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[Pre Order, NSW] Tesla Model Y RWD $74,311, Performance $105,590 (Drive Away) @ Tesla


Long awaited Model Y orders have opened

RWD has estimated arrival dates of Aug-Nov 2022
Performance ETA of Nov-Feb 2023

Telsa haters need not apply

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  • +59

    Can't afford gas. Solution? Buy electric car!

    • +124

      Can't afford electricity. Solution? Bicycle!

    • +7

      Don't think that argument applies unless this one comes with free charging

      Won't be long for electricity price to sky rocket.

      Ones with solar panel can finally have a laugh.

      • +2

        Until the gov or energy retailers charge a 'service' fee to allow homeowners to have solar on their roofs


        (Couldn't find the article I was thinking of, but this will do)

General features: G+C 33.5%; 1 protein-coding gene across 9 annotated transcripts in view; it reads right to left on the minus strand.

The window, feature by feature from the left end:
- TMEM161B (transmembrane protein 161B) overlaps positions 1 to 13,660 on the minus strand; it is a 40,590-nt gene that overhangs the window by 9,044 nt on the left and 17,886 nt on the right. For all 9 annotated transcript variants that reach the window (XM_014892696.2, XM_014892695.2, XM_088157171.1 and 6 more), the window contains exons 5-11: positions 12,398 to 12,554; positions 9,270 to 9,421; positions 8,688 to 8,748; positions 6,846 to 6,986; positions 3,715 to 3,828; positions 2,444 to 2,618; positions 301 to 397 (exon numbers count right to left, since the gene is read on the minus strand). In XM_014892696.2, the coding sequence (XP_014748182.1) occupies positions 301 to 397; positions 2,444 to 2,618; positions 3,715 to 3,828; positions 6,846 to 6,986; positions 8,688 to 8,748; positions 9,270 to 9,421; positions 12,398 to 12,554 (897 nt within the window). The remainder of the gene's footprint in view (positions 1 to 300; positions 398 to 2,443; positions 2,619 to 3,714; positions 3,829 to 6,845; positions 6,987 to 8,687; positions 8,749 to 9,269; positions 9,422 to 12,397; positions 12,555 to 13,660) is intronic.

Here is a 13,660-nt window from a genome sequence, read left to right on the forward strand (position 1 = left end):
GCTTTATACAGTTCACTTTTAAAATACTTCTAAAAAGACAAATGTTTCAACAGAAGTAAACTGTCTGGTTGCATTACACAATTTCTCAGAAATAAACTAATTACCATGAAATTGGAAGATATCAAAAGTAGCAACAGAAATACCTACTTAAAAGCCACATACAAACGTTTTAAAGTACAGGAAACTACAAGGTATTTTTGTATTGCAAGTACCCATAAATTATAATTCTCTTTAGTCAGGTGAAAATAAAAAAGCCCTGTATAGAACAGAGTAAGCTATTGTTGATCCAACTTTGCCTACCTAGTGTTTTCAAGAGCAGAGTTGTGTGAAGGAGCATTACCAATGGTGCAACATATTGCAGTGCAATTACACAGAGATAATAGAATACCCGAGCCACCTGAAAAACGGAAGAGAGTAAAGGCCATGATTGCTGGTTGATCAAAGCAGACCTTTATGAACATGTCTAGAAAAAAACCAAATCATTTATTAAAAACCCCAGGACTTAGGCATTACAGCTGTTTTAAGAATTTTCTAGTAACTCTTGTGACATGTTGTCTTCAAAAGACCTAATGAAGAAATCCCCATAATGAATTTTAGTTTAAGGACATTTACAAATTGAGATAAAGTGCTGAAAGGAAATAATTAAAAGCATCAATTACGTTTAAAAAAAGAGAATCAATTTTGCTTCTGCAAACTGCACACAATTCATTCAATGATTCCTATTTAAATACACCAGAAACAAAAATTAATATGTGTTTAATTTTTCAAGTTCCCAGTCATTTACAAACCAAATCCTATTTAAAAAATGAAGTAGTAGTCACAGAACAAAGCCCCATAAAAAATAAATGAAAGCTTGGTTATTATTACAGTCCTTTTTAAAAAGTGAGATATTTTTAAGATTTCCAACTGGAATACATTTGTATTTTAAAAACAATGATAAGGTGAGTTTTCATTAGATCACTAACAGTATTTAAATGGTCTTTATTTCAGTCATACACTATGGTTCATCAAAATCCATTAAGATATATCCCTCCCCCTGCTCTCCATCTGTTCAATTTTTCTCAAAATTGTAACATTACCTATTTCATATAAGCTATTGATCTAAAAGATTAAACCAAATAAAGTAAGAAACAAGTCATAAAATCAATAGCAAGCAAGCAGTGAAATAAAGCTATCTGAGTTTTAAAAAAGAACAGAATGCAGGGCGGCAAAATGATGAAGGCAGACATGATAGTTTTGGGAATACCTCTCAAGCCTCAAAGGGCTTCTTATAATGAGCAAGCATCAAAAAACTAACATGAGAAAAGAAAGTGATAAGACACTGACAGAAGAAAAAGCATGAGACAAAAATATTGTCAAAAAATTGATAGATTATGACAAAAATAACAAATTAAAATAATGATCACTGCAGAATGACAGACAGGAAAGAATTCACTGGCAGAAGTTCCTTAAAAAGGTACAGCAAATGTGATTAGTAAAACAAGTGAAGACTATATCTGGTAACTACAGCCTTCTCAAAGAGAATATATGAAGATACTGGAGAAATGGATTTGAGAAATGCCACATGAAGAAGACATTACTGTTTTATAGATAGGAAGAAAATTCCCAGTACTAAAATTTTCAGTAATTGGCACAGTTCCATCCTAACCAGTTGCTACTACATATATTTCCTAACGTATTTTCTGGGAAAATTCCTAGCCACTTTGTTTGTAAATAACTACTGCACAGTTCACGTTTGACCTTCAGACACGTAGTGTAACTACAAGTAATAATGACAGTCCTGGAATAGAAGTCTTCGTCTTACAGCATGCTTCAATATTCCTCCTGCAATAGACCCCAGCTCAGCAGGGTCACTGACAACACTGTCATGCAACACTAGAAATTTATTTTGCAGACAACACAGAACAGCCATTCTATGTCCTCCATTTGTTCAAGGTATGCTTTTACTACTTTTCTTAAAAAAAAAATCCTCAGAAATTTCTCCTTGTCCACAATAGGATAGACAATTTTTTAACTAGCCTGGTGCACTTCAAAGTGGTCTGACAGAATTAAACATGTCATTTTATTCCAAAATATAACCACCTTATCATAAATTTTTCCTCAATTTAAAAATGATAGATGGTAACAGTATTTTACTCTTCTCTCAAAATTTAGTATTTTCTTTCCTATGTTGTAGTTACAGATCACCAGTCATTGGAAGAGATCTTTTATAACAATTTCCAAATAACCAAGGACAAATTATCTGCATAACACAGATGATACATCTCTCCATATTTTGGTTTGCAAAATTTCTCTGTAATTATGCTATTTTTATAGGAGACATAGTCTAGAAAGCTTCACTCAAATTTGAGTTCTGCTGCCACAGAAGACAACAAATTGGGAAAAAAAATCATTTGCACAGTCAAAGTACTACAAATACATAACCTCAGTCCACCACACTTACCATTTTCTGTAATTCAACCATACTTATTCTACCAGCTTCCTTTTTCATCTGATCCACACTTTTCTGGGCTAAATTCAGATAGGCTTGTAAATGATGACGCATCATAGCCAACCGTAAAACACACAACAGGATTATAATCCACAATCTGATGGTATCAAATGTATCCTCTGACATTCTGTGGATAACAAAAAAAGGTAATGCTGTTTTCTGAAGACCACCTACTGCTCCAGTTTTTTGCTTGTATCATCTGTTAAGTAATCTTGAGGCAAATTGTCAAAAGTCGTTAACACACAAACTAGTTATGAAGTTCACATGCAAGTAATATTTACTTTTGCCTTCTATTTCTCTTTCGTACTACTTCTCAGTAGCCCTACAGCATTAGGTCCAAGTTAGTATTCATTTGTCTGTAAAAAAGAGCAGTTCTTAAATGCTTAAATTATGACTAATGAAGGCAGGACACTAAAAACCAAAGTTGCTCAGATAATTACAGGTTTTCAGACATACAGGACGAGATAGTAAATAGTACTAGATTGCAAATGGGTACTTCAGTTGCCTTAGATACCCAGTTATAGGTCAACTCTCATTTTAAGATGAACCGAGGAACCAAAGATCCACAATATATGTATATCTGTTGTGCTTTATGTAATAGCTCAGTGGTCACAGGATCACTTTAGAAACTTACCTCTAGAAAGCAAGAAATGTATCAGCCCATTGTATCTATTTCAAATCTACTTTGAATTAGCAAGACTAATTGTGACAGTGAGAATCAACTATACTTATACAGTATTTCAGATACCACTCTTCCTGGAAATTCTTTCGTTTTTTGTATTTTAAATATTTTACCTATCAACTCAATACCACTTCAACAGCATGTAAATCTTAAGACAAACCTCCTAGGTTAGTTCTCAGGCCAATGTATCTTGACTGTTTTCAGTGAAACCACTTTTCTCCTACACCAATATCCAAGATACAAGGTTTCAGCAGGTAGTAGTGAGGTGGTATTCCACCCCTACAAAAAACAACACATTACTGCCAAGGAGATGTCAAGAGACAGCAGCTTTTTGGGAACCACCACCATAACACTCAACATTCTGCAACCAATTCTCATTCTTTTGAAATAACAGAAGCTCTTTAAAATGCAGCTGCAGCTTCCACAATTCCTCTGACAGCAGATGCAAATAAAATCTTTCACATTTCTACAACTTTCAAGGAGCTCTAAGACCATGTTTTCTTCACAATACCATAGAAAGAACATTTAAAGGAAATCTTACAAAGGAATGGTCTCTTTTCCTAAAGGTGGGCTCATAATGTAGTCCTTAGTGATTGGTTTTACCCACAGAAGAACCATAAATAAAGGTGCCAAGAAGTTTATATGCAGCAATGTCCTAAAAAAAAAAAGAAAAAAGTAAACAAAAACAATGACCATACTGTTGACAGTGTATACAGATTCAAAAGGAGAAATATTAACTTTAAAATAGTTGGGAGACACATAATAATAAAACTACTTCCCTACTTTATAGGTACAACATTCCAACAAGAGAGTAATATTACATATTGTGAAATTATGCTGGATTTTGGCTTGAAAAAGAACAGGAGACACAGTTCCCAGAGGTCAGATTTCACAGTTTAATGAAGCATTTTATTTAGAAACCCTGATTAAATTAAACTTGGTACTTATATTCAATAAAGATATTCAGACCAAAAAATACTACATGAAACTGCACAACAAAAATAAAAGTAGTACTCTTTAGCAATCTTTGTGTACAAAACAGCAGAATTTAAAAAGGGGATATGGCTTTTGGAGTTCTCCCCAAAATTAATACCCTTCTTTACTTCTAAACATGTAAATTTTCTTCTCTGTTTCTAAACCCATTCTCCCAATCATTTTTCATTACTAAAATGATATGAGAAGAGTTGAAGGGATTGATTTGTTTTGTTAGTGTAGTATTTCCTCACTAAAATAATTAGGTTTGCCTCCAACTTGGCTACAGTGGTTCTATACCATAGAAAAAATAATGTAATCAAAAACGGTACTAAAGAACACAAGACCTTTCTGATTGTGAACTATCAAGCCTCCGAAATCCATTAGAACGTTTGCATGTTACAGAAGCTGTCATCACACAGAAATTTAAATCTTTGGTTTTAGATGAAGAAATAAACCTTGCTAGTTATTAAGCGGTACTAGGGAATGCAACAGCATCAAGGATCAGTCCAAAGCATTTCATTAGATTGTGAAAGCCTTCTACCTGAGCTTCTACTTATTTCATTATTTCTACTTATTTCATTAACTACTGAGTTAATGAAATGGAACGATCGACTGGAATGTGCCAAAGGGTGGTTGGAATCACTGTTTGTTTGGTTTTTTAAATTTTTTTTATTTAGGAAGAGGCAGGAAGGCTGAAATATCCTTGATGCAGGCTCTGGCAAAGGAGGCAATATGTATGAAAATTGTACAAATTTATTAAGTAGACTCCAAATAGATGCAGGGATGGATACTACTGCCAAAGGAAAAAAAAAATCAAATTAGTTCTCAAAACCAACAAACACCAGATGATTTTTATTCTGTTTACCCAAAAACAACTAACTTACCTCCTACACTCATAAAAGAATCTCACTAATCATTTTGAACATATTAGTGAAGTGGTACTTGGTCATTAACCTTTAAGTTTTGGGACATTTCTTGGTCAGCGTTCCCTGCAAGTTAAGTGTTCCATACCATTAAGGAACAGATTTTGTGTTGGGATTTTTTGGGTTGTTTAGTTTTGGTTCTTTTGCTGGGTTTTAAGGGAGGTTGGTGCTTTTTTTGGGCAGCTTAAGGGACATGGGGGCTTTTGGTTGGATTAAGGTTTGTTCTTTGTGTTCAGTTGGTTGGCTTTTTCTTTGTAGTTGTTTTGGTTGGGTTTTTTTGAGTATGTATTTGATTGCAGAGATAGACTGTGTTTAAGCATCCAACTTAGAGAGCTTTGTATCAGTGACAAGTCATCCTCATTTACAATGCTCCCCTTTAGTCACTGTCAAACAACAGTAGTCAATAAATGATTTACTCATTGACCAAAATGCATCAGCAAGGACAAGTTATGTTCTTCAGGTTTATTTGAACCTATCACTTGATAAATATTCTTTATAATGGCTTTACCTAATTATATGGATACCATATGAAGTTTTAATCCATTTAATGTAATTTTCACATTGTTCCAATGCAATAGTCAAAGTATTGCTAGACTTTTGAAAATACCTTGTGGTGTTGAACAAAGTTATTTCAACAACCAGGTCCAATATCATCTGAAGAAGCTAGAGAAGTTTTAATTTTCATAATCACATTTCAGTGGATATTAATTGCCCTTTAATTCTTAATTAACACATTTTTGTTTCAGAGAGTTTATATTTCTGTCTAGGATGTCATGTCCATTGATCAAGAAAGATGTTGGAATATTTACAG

• +4

        Reality is electricity will go up but petrol will of up even more

        • +2

          Unless you pay in Rubles

          • +3

            @taki: Rubles is stronger than before the war began.

      • -1

        Even if electricity doubles in price, electric cars will still have a long way to go until they are as expensive to run as a petrol car.

        • +1

          With state governments bringing in charging per km for electric vehicles? No, not far at all.

          • +2

            @Ugly: They won't stop at electric vehicles, they can make $ applying it to petrol vehicles too so why wouldn't they?